I love that you highlight the importance of making your wedding ceremony exactly what YOU want – that nothing is set in stone. I love the idea of couples working with an officiant in private with two witnesses (check your state requirements) and then having a big shebang where they marry each other. I love it when couples challenge tradition and make their ceremony their own.

    Something I hear over and over is that couples spent so much time on the details of the reception and everything surrounding their wedding, but their ceremony was their favorite part. This is worth everything to me.

    I agree that premarital counseling can have a wonderful impact on your lives. While I am not a counselor, I can recommend some very wonderful therapists who offer counseling to couples before their wedding. The value in this is huge and while not required, is something many couples I work with are thankful that they invested in – it’s an investment in your marriage, not just your wedding.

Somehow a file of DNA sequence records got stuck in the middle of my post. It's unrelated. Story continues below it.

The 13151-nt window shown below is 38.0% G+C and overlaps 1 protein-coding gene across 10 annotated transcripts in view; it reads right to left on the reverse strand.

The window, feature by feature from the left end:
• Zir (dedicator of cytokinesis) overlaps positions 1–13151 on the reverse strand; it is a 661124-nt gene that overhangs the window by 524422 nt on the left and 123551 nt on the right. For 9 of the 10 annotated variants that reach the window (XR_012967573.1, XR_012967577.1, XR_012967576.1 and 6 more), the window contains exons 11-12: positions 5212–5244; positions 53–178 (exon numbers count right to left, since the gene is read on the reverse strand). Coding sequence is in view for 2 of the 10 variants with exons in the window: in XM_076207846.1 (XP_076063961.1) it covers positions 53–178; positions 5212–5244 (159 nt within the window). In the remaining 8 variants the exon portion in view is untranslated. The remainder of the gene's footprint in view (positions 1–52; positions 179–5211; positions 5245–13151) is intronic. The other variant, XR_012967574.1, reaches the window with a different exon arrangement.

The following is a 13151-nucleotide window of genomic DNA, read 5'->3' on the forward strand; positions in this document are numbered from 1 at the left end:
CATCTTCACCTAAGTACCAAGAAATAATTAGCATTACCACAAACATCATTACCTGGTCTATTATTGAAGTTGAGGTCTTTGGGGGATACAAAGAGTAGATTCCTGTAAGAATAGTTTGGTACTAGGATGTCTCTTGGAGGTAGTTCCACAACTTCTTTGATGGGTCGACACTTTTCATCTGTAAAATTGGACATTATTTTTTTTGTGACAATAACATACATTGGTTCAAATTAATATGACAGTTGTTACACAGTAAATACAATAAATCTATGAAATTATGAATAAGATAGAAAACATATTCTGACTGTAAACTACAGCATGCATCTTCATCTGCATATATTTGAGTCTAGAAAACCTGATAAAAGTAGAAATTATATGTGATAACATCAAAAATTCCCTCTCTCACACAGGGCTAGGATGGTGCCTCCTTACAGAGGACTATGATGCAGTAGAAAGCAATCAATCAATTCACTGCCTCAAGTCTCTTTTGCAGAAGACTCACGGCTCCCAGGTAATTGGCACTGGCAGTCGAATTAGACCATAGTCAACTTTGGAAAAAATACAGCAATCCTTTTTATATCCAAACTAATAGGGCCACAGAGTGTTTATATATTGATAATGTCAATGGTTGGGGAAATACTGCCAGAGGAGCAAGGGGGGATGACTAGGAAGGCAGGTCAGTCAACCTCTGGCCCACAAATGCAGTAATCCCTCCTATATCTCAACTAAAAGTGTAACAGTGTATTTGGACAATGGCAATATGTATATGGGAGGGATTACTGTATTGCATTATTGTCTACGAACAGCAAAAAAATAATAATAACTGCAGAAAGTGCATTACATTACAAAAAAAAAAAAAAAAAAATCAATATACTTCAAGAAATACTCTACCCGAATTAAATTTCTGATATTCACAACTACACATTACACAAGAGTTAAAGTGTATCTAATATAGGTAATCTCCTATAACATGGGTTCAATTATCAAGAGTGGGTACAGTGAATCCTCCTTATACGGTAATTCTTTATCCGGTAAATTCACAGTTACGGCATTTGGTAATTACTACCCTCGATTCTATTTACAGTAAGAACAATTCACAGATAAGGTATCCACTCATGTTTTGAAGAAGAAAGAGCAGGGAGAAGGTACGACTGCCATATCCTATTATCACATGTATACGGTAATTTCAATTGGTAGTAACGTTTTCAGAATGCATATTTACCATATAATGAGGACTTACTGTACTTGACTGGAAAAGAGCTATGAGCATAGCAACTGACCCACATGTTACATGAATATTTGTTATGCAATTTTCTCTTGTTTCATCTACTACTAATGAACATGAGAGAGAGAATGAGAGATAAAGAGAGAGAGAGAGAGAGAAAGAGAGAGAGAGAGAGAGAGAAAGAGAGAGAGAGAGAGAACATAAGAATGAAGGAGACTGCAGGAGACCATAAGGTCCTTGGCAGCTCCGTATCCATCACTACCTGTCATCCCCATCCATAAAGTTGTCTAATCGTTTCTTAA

This really is a great article and I know so many people are going to read it and go, ‘I was thinking the exact same thing’. Go with what makes sense to you. You’re a smart person and you are marrying a smart person. You utilize specialists in other areas of your life, and this is no different; I can’t express the importance and value of event planners who live to help couples make their wedding dreams come true while staying grounded in the reality of our abilities and finances. Prioritize, consult, and plan. It’s going to be a great wedding!